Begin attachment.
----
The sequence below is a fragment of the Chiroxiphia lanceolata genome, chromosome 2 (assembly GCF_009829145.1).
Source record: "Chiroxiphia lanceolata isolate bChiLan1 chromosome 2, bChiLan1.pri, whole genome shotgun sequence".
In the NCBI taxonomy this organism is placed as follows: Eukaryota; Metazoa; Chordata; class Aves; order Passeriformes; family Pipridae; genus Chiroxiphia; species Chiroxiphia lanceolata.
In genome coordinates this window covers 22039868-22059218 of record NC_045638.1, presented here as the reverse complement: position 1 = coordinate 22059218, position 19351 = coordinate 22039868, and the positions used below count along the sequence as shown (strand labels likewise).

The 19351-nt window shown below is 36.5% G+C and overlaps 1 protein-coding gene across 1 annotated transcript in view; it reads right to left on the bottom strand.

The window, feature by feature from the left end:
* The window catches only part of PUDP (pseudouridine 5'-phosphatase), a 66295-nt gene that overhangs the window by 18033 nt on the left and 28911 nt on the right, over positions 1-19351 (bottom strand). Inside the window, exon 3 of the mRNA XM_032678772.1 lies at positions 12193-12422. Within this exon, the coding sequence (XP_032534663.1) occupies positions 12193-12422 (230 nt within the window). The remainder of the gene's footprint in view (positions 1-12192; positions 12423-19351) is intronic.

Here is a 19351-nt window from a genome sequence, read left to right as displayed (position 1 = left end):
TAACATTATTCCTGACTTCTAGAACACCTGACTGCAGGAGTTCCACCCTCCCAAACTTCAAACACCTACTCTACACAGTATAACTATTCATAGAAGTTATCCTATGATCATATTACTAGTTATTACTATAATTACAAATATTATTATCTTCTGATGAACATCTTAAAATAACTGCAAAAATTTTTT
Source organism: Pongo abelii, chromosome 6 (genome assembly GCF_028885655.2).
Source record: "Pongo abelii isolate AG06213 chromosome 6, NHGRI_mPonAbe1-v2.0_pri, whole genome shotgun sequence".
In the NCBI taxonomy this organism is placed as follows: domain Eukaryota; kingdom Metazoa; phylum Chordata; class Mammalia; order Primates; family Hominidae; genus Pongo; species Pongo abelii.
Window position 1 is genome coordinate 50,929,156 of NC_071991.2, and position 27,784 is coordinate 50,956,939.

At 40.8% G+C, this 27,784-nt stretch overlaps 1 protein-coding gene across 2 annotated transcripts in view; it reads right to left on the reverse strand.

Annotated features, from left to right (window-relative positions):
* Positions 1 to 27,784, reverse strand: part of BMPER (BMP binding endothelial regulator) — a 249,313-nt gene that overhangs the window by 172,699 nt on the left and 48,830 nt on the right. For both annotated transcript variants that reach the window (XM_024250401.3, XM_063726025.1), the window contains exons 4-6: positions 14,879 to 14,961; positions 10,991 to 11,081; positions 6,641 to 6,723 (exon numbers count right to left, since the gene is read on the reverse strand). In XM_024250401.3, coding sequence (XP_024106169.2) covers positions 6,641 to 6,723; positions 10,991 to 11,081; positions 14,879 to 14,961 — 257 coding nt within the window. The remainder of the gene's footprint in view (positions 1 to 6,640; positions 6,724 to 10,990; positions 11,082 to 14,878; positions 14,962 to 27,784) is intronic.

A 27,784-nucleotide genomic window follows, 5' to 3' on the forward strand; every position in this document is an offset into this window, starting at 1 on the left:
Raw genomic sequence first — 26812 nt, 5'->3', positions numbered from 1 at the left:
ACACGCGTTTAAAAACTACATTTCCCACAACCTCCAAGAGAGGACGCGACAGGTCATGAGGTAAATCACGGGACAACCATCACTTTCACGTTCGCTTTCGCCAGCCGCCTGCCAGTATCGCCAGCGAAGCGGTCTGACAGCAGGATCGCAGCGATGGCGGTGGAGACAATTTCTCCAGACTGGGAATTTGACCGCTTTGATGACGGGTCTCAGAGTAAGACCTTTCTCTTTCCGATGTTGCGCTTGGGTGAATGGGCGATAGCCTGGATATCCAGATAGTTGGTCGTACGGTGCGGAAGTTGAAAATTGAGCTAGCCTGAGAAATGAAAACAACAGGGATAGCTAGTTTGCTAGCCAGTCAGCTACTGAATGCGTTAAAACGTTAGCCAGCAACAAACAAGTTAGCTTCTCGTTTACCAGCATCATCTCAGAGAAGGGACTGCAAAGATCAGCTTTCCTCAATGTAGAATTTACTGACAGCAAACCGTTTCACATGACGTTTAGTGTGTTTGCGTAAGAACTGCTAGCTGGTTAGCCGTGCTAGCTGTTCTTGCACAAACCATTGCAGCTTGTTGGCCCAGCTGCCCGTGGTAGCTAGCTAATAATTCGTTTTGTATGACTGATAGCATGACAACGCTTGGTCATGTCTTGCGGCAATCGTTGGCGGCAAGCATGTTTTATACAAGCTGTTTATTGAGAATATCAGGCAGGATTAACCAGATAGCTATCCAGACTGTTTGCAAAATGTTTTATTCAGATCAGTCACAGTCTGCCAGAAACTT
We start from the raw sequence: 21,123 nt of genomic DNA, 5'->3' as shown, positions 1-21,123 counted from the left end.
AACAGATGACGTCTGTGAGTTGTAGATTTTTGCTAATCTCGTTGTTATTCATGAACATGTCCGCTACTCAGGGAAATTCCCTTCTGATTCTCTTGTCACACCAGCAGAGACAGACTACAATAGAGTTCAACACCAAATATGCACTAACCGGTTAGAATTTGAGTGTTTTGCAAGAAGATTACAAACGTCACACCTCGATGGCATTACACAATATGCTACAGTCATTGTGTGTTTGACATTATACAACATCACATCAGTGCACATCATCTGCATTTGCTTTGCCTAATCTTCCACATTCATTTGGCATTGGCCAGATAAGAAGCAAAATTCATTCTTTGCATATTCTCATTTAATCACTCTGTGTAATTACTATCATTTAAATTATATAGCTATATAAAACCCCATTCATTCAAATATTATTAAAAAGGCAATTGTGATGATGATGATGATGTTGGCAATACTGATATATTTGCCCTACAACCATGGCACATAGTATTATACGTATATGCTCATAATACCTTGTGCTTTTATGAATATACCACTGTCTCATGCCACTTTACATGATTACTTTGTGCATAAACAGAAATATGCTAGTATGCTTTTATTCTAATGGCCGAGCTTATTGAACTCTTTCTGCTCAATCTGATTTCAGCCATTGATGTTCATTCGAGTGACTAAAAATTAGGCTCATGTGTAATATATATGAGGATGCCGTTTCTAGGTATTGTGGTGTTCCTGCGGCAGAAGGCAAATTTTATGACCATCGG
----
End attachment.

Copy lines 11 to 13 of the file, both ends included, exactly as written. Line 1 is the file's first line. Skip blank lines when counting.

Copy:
Source record: "Pongo abelii isolate AG06213 chromosome 6, NHGRI_mPonAbe1-v2.0_pri, whole genome shotgun sequence".
In the NCBI taxonomy this organism is placed as follows: domain Eukaryota; kingdom Metazoa; phylum Chordata; class Mammalia; order Primates; family Hominidae; genus Pongo; species Pongo abelii.
Window position 1 is genome coordinate 50,929,156 of NC_071991.2, and position 27,784 is coordinate 50,956,939.